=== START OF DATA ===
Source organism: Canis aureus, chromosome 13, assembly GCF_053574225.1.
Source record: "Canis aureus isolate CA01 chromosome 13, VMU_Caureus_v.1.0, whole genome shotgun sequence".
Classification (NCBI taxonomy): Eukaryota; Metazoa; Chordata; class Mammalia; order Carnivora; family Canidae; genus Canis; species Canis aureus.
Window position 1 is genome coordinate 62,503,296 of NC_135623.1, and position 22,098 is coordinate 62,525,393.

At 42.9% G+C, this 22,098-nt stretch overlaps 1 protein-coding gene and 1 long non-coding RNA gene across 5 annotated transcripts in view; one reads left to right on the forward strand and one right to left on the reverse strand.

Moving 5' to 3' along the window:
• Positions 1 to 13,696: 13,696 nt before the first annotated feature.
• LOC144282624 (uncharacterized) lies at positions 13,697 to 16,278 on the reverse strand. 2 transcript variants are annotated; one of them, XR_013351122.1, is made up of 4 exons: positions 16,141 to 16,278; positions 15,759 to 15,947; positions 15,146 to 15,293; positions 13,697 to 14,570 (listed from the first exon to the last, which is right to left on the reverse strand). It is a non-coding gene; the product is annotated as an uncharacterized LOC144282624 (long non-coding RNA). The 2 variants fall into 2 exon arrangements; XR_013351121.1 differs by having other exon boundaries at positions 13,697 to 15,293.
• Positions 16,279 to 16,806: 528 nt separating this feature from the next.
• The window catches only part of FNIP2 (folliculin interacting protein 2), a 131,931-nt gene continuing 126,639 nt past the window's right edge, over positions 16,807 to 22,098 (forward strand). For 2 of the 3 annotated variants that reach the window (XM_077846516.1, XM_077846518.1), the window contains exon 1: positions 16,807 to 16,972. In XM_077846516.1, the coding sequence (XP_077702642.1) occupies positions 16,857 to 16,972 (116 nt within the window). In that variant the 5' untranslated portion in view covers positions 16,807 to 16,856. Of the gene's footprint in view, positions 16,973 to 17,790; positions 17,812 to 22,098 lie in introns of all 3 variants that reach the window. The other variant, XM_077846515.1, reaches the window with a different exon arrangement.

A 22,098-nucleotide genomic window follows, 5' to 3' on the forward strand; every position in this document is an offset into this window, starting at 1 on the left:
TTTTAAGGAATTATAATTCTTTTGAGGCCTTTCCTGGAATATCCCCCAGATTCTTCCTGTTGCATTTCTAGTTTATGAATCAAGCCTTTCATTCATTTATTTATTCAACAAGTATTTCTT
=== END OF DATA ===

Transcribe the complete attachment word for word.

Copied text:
Source organism: Canis aureus, chromosome 13, assembly GCF_053574225.1.
Source record: "Canis aureus isolate CA01 chromosome 13, VMU_Caureus_v.1.0, whole genome shotgun sequence".
Classification (NCBI taxonomy): Eukaryota; Metazoa; Chordata; class Mammalia; order Carnivora; family Canidae; genus Canis; species Canis aureus.
Window position 1 is genome coordinate 62,503,296 of NC_135623.1, and position 22,098 is coordinate 62,525,393.

At 42.9% G+C, this 22,098-nt stretch overlaps 1 protein-coding gene and 1 long non-coding RNA gene across 5 annotated transcripts in view; one reads left to right on the forward strand and one right to left on the reverse strand.

Moving 5' to 3' along the window:
• Positions 1 to 13,696: 13,696 nt before the first annotated feature.
• LOC144282624 (uncharacterized) lies at positions 13,697 to 16,278 on the reverse strand. 2 transcript variants are annotated; one of them, XR_013351122.1, is made up of 4 exons: positions 16,141 to 16,278; positions 15,759 to 15,947; positions 15,146 to 15,293; positions 13,697 to 14,570 (listed from the first exon to the last, which is right to left on the reverse strand). It is a non-coding gene; the product is annotated as an uncharacterized LOC144282624 (long non-coding RNA). The 2 variants fall into 2 exon arrangements; XR_013351121.1 differs by having other exon boundaries at positions 13,697 to 15,293.
• Positions 16,279 to 16,806: 528 nt separating this feature from the next.
• The window catches only part of FNIP2 (folliculin interacting protein 2), a 131,931-nt gene continuing 126,639 nt past the window's right edge, over positions 16,807 to 22,098 (forward strand). For 2 of the 3 annotated variants that reach the window (XM_077846516.1, XM_077846518.1), the window contains exon 1: positions 16,807 to 16,972. In XM_077846516.1, the coding sequence (XP_077702642.1) occupies positions 16,857 to 16,972 (116 nt within the window). In that variant the 5' untranslated portion in view covers positions 16,807 to 16,856. Of the gene's footprint in view, positions 16,973 to 17,790; positions 17,812 to 22,098 lie in introns of all 3 variants that reach the window. The other variant, XM_077846515.1, reaches the window with a different exon arrangement.

A 22,098-nucleotide genomic window follows, 5' to 3' on the forward strand; every position in this document is an offset into this window, starting at 1 on the left:
TTTTAAGGAATTATAATTCTTTTGAGGCCTTTCCTGGAATATCCCCCAGATTCTTCCTGTTGCATTTCTAGTTTATGAATCAAGCCTTTCATTCATTTATTTATTCAACAAGTATTTCTT